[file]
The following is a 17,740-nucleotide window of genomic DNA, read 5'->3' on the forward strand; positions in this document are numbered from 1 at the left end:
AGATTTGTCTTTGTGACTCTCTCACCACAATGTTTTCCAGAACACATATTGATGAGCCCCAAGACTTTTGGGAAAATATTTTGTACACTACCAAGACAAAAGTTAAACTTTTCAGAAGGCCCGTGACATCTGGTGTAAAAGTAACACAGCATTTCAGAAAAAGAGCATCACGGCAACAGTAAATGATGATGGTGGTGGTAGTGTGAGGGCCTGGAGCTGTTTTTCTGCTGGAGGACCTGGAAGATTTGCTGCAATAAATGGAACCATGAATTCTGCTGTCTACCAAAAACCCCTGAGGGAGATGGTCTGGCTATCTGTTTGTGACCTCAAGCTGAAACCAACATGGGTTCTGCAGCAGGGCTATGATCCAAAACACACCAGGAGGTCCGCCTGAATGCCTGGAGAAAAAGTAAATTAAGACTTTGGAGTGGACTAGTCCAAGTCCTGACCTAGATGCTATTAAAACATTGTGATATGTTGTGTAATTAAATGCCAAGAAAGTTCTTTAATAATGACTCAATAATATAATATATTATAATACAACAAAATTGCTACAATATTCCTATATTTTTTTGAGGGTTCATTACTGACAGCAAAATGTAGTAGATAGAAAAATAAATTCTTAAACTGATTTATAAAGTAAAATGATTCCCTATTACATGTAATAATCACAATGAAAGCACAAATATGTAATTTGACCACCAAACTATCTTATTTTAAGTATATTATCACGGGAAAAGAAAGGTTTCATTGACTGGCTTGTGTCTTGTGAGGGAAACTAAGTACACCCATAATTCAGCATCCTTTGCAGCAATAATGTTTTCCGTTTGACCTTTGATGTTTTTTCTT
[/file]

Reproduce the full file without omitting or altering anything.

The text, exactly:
The following is a 17,740-nucleotide window of genomic DNA, read 5'->3' on the forward strand; positions in this document are numbered from 1 at the left end:
AGATTTGTCTTTGTGACTCTCTCACCACAATGTTTTCCAGAACACATATTGATGAGCCCCAAGACTTTTGGGAAAATATTTTGTACACTACCAAGACAAAAGTTAAACTTTTCAGAAGGCCCGTGACATCTGGTGTAAAAGTAACACAGCATTTCAGAAAAAGAGCATCACGGCAACAGTAAATGATGATGGTGGTGGTAGTGTGAGGGCCTGGAGCTGTTTTTCTGCTGGAGGACCTGGAAGATTTGCTGCAATAAATGGAACCATGAATTCTGCTGTCTACCAAAAACCCCTGAGGGAGATGGTCTGGCTATCTGTTTGTGACCTCAAGCTGAAACCAACATGGGTTCTGCAGCAGGGCTATGATCCAAAACACACCAGGAGGTCCGCCTGAATGCCTGGAGAAAAAGTAAATTAAGACTTTGGAGTGGACTAGTCCAAGTCCTGACCTAGATGCTATTAAAACATTGTGATATGTTGTGTAATTAAATGCCAAGAAAGTTCTTTAATAATGACTCAATAATATAATATATTATAATACAACAAAATTGCTACAATATTCCTATATTTTTTTGAGGGTTCATTACTGACAGCAAAATGTAGTAGATAGAAAAATAAATTCTTAAACTGATTTATAAAGTAAAATGATTCCCTATTACATGTAATAATCACAATGAAAGCACAAATATGTAATTTGACCACCAAACTATCTTATTTTAAGTATATTATCACGGGAAAAGAAAGGTTTCATTGACTGGCTTGTGTCTTGTGAGGGAAACTAAGTACACCCATAATTCAGCATCCTTTGCAGCAATAATGTTTTCCGTTTGACCTTTGATGTTTTTTCTT